Annual High-Dose Oral Vitamin D and Falls and Fractures in Older WomenKerrie M. Sanders et al. JAMA 2010;303(18):1815-1822.
Vitamin D's Connection with Cardiovascular DiseaseRecent research has linked low levels of Vitamin D with higher risk of cardiovascular disease. An analysis of the Framingham data found that "Vitamin D deficiency is associated with incident cardiovascular disease."
Vitamin D Deficiency and Risk of Cardiovascular Disease. Thomas J. Wang et al.Circulation. 2008;117:503-511 The research that has not yet been done is the well-conducted study that would investigate whether supplementing with Vitamin D would lower the incidence of heart disease. Dr. Davis of The Heart Scan Blog claims to have seen vitamin D supplementation improve cardiac health. He believes that it is a vital part, along with Vitamin K, of the metabolic process that directs dietary calcium where it belongs--on the bones, rather than being deposited in arterial plaque which is part of the process that leads to heart attack.
Vitamin D May Have an Effect on MoodThere is some evidence that Vitamin D reverses the depression many people experience in the dark months of winter.
Vitamin D3 enhances mood in healthy subjects during winter Allen T. G. Lansdowne, S. C. Provost. Psychopharmacology, DOI 10.1007/s002130050517
Because Vitamin D has a positive effect on mood--similar to that burst of good feeling we experience when we step out into the sun, it is possible that the low levels of Vitamin D found in people with Diabetes may be related to the increased incidence of depression associated with Type 2 diabetes.
Vitamin D Improves Outcome in Chronic Kidney DiseaseA study published in May of 2008 found that patients with chronic kidney disease given Calcitriol (a form of Vitamin D) had a 26% lower mortality and a 20% lower rate of going onto dialysis over a period of almost two years.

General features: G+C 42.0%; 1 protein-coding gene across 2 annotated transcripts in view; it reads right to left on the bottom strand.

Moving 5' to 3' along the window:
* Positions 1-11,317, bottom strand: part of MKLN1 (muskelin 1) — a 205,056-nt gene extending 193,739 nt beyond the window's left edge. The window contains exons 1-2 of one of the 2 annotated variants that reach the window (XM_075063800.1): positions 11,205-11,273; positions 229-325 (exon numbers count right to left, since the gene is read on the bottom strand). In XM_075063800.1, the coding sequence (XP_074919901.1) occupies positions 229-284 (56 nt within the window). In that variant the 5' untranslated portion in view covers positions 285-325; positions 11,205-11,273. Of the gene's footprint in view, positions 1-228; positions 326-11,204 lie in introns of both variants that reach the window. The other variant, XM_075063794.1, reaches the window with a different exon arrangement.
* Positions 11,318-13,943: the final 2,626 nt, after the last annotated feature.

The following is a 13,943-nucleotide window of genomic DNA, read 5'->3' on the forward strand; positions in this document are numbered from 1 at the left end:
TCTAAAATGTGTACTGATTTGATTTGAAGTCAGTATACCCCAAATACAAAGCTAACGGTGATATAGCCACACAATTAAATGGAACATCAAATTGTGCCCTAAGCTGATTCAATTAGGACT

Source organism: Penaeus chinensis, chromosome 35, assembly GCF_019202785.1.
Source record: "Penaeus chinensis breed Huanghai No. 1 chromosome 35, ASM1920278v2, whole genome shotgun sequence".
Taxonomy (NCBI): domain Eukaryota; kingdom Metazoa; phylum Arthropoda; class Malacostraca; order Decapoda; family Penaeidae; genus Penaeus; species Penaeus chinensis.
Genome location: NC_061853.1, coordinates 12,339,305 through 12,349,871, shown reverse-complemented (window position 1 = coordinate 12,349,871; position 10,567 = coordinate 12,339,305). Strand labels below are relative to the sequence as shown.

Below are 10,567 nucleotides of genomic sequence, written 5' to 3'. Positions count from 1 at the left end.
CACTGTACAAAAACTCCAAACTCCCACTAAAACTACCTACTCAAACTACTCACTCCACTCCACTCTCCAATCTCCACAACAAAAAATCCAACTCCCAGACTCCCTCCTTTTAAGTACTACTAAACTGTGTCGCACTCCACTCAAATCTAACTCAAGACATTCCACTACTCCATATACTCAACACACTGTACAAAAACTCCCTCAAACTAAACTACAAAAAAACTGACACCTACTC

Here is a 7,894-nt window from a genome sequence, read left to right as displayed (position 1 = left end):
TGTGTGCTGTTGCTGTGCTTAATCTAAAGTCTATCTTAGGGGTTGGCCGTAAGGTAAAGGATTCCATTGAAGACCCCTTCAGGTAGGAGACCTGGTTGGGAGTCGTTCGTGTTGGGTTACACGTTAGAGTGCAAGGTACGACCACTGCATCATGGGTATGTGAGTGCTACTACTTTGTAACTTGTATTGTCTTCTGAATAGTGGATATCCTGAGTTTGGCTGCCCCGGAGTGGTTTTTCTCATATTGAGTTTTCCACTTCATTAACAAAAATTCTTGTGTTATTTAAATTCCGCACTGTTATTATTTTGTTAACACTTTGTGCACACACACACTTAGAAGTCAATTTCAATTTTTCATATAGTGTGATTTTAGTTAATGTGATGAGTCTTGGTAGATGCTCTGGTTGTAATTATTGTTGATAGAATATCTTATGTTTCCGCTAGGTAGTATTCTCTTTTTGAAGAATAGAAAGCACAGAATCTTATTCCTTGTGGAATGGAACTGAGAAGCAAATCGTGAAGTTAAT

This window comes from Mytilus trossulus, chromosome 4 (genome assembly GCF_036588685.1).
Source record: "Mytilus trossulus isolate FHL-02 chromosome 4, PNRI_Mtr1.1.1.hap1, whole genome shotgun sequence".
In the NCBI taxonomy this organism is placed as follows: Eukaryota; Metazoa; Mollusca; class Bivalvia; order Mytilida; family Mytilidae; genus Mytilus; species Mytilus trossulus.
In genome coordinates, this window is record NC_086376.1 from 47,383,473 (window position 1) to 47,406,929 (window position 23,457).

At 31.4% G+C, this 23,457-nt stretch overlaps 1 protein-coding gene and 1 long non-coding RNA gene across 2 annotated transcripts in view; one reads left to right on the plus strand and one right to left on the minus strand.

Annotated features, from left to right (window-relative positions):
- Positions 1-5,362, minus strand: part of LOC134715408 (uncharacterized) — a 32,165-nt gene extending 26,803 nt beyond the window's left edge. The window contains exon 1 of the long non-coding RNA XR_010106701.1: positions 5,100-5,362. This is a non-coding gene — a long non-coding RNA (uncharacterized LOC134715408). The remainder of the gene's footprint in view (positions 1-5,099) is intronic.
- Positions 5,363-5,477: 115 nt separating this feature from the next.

Association of Oral Calcitriol with Improved Survival in Nondialyzed CKD Abigail B. Shoben et. al. Journal of the American Society of Nephrology Published online May 7, 2008. doi: 10.1681/ASN.2007111164
A Danger with Vitamin D: High Blood Calcium Which May Cause Hardened ArteriesIf you supplement with the very high Vitamin D levels being promoted by celebrity doctors you run the risk of experiencing very high blood calcium levels if you take calcium supplements. Even blood calcium levels in the high normal level have been associated with increased heart disease so this is a serious concern.
Rampant Vitamin D supplementation is causing a revival in what used to be a rare condition, Milk Alkali syndrome, which can be fatal.
Got Calcium? Welcome to the Calcium-Alkali Syndrome Ami M. Patel and Stanley Goldfarb. J Am Soc Nephrol 21: 1440-1443, 2010
I personally experienced a serious problem with a high blood calcium level after supplementing with 2000 IU of Vitamin D for about 9 months in my doctor's suggestion. I was NOT taking any calcium supplements, but I was eating several servings of cheese each day as part of my lower carbohydrate diet. My Vitamin D level tested well above the low end of normal but at a level that the lab considered normal, but the lab high is the level at which Vitamin D toxicity occurs.
If you do supplement with more than 1000 IU a day of calcium you must get your blood calcium levels checked from time to time and if they are at the high end, you should back off both Vitamin D and foods high in calcium until they come down.
As is always the case, our metabolisms are too complex to be "cured" with any supplement. It is possible that supplementation with Vitamin D in those with measured low levels is helpful for heart disease, but it is foolish to supplement with massive doses of Vitamin D when you don't know your levels and are not tracking your blood calcium.
In addition, I have see a healthy person experience a hormonal reaction similar to "roid rage" when they supplemented with high doses of Vitamin D. Dr. William Davis confirmed to me, via email that Vitamin D can raise Testosterone levels.
Recommended Dose:1000 IU per day. The oil based versions of Vitamin D are better absorbed than those found in hard calcium-based pills. There is no need to buy overpriced special versions of Vitamin D, such as Vitamin D2,as they may actually be less effective than the regular ones.
There is some controversy about what level constitutes an overdose but if you are not getting a lot of sun, adults should be fine taking 1000 IU. If you are taking Vitamin D, ask your doctor to test your Vitamin D level when you get your other blood tests just to be safe.
Doses higher than 1000 IU may cause problems if you already have normal levels of Vitamin D and may unbalance your blood calcium levels.